Food: Quantity, Quality, Timing, and Sequencing
There are many different ways to think about food. Unfortunately, the view that calories are all that matter continues to dominate most discussions.
Anyone who says calories don’t matter when it comes to fat loss is either ignorant of the vast amount of research showing it does, or is just denying it. These types have little credibility in discussions of weight loss and nutrition.
However, anyone who says calories are ALL that matter is equally ignorant of biochemistry, fat loss, and nutrition. Anyone making this claim is also lacking in credibility.
The truth? Both the quality and quantity of the food you eat matter. They’re both important. Which is more important is debatable.
Some people seem to do better by weighing and measuring everything. Others seem to do equally well by just eating more high quality foods more often. Those who do best likely attend to both.
Research and clinical experience show there are many factors to consider in terms of eating. What you eat (quality), how much you eat (quantity) and when you eat (timing) all play a role. Research is now showing one more factor that may help: meal sequencing – the order in which you eat your food.
Meal Sequencing and Preloads
Meal sequencing involves eating certain foods prior to others. This has been studied for years in terms of what research calls “preloads.” A preload is a food that’s eaten at some designated time before a meal. This could be a few minutes to an hour before.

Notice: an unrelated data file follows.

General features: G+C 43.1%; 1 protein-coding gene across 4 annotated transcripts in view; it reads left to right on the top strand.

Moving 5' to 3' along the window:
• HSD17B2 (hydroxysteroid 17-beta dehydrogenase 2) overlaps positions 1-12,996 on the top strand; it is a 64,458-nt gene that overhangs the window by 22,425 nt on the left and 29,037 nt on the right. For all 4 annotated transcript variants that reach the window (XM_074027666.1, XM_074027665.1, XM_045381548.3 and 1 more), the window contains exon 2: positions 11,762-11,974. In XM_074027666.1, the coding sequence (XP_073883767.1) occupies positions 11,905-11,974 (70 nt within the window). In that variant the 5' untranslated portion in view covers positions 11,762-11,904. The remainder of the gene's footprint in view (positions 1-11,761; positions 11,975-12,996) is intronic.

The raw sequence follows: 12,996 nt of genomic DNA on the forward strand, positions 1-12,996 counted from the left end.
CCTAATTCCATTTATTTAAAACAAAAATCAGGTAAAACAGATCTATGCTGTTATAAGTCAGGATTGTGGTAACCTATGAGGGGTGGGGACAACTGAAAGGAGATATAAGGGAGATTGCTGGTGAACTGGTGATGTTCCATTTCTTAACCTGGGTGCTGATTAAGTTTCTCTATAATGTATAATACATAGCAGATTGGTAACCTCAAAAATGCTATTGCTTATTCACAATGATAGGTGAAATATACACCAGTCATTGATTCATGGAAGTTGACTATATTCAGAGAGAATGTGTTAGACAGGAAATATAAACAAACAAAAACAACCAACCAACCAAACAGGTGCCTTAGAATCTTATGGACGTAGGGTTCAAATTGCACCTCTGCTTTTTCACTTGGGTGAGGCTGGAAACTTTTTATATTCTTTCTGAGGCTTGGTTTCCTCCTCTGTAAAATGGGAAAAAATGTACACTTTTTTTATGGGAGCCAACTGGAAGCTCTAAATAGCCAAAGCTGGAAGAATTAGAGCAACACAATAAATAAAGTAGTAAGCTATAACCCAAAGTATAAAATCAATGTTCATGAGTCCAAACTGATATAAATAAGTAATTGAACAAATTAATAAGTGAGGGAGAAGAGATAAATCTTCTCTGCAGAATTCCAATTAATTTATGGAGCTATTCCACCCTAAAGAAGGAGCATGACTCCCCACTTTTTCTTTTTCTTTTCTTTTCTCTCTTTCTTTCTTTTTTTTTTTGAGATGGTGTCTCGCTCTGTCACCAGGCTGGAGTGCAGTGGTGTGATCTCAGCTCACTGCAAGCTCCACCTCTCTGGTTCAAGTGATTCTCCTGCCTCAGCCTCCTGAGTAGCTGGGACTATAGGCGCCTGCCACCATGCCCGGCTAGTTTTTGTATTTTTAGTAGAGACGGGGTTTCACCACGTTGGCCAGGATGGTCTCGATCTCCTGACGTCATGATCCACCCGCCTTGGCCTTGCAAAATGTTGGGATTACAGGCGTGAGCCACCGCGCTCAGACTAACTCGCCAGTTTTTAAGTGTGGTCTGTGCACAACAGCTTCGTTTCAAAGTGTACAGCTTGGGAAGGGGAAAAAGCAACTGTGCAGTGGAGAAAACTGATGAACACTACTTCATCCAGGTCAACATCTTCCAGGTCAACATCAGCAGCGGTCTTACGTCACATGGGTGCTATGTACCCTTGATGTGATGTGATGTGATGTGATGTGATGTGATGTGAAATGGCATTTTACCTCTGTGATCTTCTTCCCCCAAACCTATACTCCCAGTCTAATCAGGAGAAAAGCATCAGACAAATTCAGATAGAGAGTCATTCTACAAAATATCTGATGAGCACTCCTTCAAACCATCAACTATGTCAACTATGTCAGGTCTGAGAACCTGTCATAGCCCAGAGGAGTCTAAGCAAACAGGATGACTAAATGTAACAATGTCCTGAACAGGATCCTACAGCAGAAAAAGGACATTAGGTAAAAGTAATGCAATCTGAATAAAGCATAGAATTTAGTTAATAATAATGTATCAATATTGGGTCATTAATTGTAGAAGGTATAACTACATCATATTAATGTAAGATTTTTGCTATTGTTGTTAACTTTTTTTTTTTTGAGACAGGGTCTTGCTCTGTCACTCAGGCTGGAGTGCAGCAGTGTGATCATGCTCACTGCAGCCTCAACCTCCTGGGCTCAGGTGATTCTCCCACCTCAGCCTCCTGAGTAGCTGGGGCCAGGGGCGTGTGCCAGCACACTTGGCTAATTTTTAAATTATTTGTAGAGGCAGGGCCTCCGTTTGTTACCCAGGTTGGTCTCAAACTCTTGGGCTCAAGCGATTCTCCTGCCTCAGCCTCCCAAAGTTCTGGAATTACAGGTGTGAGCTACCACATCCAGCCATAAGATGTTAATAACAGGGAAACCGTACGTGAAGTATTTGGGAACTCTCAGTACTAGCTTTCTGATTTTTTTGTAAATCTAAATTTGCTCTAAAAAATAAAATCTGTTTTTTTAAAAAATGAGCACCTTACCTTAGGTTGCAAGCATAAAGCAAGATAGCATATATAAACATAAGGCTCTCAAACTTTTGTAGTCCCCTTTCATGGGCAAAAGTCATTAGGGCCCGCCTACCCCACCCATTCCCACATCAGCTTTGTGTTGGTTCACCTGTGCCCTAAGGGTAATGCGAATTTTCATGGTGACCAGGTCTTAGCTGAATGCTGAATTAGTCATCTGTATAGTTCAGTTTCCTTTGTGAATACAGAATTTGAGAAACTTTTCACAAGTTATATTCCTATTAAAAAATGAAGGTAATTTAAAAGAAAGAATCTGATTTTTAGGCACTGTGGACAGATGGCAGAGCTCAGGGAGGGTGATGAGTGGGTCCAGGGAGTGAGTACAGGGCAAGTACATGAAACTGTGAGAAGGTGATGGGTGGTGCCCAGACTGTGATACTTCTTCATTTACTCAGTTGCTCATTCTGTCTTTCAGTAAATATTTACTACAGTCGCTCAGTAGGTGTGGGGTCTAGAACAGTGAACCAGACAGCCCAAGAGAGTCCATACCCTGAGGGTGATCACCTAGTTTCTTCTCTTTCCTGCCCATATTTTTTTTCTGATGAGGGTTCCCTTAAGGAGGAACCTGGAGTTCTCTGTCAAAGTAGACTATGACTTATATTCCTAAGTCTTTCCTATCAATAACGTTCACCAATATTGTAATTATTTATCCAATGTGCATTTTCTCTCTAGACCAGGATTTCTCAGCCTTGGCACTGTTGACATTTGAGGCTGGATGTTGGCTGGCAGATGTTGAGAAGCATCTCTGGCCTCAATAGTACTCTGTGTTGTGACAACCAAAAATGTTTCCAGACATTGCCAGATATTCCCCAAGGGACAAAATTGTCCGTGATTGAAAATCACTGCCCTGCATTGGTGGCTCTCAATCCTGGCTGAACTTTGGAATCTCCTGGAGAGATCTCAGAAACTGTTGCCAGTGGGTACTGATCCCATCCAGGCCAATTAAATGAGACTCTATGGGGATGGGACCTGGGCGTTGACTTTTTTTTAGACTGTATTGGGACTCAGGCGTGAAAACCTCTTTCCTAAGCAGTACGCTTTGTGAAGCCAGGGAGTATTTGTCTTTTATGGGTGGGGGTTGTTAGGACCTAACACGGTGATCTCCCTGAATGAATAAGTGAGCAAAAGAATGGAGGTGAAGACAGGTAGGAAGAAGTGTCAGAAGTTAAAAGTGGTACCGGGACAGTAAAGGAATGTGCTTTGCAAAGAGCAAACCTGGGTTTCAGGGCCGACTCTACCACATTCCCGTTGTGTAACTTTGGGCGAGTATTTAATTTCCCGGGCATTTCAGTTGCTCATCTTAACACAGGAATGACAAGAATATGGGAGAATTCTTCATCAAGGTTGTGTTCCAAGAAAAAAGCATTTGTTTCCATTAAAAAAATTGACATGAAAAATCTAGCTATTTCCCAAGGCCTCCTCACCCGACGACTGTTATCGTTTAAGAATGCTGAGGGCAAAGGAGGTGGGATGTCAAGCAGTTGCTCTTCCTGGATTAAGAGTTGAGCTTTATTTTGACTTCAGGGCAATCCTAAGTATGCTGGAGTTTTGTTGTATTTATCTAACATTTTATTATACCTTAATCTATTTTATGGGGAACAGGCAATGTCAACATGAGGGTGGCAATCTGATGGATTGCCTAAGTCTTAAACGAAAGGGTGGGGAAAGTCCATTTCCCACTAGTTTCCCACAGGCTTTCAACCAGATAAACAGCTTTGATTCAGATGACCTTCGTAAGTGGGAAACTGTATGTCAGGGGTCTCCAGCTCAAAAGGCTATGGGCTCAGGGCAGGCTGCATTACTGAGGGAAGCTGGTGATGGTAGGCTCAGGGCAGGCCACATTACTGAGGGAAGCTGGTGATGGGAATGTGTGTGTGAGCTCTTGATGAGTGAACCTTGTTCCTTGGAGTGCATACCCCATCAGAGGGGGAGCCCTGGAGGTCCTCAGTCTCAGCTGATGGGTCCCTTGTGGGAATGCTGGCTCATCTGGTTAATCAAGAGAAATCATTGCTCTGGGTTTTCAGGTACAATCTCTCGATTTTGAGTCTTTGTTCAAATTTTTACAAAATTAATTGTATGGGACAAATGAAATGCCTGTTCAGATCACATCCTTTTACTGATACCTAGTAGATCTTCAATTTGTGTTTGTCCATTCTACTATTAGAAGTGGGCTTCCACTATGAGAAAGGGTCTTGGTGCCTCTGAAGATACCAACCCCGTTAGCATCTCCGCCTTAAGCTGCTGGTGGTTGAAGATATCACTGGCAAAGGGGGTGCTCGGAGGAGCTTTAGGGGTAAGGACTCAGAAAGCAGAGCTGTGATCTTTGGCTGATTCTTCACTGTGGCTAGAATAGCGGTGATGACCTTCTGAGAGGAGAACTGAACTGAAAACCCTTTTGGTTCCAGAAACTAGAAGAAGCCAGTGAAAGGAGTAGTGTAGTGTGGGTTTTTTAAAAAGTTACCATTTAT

The most common preloads are protein-based shakes and bars. A popular example: Drink a small protein shake 20-30 minutes before your regular meal.
Research has proven that preloads can be valuable fat loss aids in terms of controlling hunger. The problem is, preloads aren’t always available or convenient.
Preloading by the Plate
Researchers in a new study wanted to test the concept with a regular meal. They wanted to know if eating certain foods before others could confer some of the same benefits preloads do without the inconvenience, timing, and planning associated with the use of a traditional preload.
To test this, they had one group eat their meals the regular way. The “regular way” means the way most of us do it. We usually just sample around the plate and eat in the order that strikes us. The group eating this way was the control group.
The experimental group was instructed to eat their meat portion (protein and fat) first and their carbohydrate portion last.
The first thing to know about this study is that it was done on type-2 diabetics. What this tells us is that these individuals already had a strong degree of metabolic dysfunction. They were all also overweight to varying degrees.
I like studies that look at dysfunctional metabolic types. If it works for them, it’s likely to help healthier people as well. It means the intervention has a strong enough response to alter even damaged metabolic function.
Twenty participants were divided into two groups and prescribed a mild, low-calorie diet identical for each group. The eight-week diet was designed to provide a calorie deficit of 200 calories per day based on individual calculations for each participant.
The only experimental difference was in the instruction on how to eat those meals:
Control group: Follow the low calorie diet for eight weeks.
Experimental group: Follow the low calorie diet for eight weeks and eat protein/fat foods (meat, fish, cheese) before carbohydrate foods (pasta, rice, potatoes).